There is a difference between "rounding a numeric variable used for subsequent operations" and "displaying a rounded current value of a variable;" and 'when you round' is also a factor.

                      eg.. if rounding to 2 decimals for subsequent calculations, 100 units at a price of 1/3 dollar would extend to $33.00; versus an extended price of $33.33 if rounding were delayed until AFTER the mutiplication.


                      I actually had this come up once in a very real situation... my client was sending electronic invoices to his customer; the item was priced at something with pennies in the price per 1000 units. A non-integral number of 1000s was billed and several line items of similarly-priced items were on the invoice.

                      The customer did not round until the totalling; we rounded at the line item level. This resulted in a sixteen cent difference in the invoice total.

                      Sixteen cents is no big deal, right? Well, it was enough for the customer to refuse to pay a $100,000+ invoice for an extra week until the "error" was corrected.

                      MCM
                      Michael Mattias
                      Tal Systems (retired)
                      Port Washington WI USA
                      [email protected]
                      http://www.talsystems.com

                      Comment


                      • #12
                        After rereading Tom Ulrich's posts I imagine Paul Dixon's code is probably what he was after. I decided to move the code I posted to the Source Code Forum. Someone might find it useful.

                        Comment


                        • #13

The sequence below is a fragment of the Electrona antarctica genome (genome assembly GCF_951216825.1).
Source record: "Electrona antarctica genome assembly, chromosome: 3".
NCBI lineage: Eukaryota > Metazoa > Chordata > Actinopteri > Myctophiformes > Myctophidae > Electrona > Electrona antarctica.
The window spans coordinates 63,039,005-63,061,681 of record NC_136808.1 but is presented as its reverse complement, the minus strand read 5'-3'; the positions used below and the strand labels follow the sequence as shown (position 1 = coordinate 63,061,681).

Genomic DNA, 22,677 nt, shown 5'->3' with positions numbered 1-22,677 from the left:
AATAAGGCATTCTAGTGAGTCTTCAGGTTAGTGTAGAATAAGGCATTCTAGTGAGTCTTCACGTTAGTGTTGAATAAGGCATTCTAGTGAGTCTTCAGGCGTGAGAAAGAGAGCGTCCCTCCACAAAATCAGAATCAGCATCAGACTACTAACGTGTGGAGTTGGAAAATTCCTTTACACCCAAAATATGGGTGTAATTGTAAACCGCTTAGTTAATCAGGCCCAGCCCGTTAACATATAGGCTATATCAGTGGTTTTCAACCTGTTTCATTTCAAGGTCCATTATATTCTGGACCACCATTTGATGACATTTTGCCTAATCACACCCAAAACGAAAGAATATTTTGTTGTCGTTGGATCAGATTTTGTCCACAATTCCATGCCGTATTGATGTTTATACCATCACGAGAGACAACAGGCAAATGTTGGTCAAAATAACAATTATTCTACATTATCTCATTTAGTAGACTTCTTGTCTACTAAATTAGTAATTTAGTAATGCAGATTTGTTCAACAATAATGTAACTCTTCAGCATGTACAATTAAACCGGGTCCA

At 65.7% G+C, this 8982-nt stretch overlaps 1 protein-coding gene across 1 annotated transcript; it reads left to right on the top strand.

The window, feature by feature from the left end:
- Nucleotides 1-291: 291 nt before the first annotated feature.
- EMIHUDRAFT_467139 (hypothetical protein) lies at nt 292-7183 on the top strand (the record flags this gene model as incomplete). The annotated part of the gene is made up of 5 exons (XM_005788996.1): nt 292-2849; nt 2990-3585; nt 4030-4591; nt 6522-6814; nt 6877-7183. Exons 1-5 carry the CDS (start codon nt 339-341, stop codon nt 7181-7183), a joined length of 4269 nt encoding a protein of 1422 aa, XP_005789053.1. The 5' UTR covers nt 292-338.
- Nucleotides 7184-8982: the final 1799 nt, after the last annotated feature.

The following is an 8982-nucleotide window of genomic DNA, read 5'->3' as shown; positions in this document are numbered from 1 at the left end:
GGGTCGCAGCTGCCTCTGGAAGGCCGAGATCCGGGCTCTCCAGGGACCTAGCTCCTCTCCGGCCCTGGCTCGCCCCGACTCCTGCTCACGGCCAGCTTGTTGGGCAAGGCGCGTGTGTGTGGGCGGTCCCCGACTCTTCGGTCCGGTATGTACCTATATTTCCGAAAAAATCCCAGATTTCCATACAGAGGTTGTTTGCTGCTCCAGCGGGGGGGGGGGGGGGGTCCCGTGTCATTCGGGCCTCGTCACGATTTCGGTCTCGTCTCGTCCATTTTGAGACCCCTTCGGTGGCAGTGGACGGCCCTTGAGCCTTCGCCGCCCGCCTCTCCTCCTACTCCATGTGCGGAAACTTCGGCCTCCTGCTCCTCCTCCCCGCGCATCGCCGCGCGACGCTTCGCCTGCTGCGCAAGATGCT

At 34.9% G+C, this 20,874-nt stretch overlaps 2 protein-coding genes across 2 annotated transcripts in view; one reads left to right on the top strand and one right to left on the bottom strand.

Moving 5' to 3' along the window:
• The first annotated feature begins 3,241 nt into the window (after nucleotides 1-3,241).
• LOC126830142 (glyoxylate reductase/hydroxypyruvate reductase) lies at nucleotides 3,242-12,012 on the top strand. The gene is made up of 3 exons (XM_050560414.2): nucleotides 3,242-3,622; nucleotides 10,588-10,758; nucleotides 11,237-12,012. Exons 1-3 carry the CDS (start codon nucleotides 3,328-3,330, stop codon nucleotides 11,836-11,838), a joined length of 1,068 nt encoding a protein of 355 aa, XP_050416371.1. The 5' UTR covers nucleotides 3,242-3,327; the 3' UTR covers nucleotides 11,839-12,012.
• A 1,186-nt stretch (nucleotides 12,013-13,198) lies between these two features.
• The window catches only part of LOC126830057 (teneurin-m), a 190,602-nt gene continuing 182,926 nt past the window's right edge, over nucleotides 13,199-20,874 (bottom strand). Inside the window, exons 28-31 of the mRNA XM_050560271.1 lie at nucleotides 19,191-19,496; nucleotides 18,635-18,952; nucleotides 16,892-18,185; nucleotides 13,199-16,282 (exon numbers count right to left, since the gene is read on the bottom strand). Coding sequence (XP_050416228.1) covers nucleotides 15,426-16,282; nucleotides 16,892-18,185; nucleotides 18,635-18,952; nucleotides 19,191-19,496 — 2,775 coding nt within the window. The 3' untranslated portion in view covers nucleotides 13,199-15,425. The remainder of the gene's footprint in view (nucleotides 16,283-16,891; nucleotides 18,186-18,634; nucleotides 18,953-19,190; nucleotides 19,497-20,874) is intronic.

NBRound - Not Banker's Round

                          Posted here in the Source Code Forum:
                          http://www.powerbasic.com/support/pb...ad.php?t=37765

                          This function can replace the built in PB function by handling the specified number of decimal places.

                          The idea to multiply by two, add the 0.5, and then divide by two is from this paper by Laurent de Soras:
                          http://ldesoras.free.fr/doc/articles/rounding_en.pdf

                          Regards,
                          Colin Schmidt

                          Comment


                          • #14
                            The idea to multiply by two, add the 0.5, and then divide by two is from this paper by Laurent de Soras:
                            http://ldesoras.free.fr/doc/articles/rounding_en.pdf
                            It's pretty much the same method I used in the assembly code I posted for Round-Half-Up, and I did get the idea from the paper you referenced.

                            Comment

                            Working...
                            X